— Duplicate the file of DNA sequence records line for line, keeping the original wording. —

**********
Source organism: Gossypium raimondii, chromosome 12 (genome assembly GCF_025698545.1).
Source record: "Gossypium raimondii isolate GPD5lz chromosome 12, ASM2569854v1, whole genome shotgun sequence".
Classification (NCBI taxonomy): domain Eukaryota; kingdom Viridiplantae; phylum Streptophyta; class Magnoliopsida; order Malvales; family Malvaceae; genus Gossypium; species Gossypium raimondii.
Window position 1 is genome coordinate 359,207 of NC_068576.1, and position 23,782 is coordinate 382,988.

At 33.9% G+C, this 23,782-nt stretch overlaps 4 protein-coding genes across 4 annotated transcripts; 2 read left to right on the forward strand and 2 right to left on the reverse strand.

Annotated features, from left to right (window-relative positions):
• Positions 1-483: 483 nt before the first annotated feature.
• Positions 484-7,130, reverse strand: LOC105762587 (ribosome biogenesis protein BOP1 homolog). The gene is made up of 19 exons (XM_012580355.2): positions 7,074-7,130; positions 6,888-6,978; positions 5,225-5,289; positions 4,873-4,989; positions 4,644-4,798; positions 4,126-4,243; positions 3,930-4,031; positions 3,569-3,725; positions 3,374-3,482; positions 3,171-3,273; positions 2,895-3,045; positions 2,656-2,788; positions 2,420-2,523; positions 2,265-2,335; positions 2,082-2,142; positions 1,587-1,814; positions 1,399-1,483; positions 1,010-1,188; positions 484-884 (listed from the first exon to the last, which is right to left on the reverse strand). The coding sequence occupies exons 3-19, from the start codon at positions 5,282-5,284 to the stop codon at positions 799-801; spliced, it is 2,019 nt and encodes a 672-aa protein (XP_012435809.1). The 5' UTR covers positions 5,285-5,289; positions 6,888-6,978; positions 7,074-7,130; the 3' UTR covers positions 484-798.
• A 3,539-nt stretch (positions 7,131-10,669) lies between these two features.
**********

Source organism: Gossypium raimondii, chromosome 12 (genome assembly GCF_025698545.1).
Source record: "Gossypium raimondii isolate GPD5lz chromosome 12, ASM2569854v1, whole genome shotgun sequence".
Classification (NCBI taxonomy): domain Eukaryota; kingdom Viridiplantae; phylum Streptophyta; class Magnoliopsida; order Malvales; family Malvaceae; genus Gossypium; species Gossypium raimondii.
Window position 1 is genome coordinate 359,207 of NC_068576.1, and position 23,782 is coordinate 382,988.

At 33.9% G+C, this 23,782-nt stretch overlaps 4 protein-coding genes across 4 annotated transcripts; 2 read left to right on the forward strand and 2 right to left on the reverse strand.

Annotated features, from left to right (window-relative positions):
• Positions 1-483: 483 nt before the first annotated feature.
• Positions 484-7,130, reverse strand: LOC105762587 (ribosome biogenesis protein BOP1 homolog). The gene is made up of 19 exons (XM_012580355.2): positions 7,074-7,130; positions 6,888-6,978; positions 5,225-5,289; positions 4,873-4,989; positions 4,644-4,798; positions 4,126-4,243; positions 3,930-4,031; positions 3,569-3,725; positions 3,374-3,482; positions 3,171-3,273; positions 2,895-3,045; positions 2,656-2,788; positions 2,420-2,523; positions 2,265-2,335; positions 2,082-2,142; positions 1,587-1,814; positions 1,399-1,483; positions 1,010-1,188; positions 484-884 (listed from the first exon to the last, which is right to left on the reverse strand). The coding sequence occupies exons 3-19, from the start codon at positions 5,282-5,284 to the stop codon at positions 799-801; spliced, it is 2,019 nt and encodes a 672-aa protein (XP_012435809.1). The 5' UTR covers positions 5,285-5,289; positions 6,888-6,978; positions 7,074-7,130; the 3' UTR covers positions 484-798.
• A 3,539-nt stretch (positions 7,131-10,669) lies between these two features.